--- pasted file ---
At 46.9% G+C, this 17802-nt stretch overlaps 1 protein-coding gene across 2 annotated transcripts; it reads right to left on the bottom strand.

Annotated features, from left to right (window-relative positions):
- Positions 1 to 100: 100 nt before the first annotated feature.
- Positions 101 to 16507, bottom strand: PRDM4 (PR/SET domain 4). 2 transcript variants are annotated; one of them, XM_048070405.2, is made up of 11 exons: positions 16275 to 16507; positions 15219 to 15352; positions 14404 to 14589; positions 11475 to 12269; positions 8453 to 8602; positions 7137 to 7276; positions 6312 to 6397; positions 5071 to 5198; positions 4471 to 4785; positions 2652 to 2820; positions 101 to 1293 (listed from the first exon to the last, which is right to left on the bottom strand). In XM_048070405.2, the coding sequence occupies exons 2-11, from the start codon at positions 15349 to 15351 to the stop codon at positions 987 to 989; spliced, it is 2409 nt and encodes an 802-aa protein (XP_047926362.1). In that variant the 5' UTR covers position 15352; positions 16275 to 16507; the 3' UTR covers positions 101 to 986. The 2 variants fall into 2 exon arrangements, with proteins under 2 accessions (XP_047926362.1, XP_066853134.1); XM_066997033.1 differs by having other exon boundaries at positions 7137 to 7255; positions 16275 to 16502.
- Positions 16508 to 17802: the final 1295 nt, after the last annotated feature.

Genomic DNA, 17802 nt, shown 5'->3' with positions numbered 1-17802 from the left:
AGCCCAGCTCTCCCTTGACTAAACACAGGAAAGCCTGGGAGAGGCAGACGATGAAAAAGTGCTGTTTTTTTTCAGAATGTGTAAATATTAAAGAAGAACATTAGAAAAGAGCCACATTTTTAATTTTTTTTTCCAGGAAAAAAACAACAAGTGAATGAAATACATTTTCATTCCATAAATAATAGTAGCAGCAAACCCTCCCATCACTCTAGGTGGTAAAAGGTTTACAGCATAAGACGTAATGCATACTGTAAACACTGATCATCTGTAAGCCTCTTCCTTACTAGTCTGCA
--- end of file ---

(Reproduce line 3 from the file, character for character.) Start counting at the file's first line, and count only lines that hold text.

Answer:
- Positions 1 to 100: 100 nt before the first annotated feature.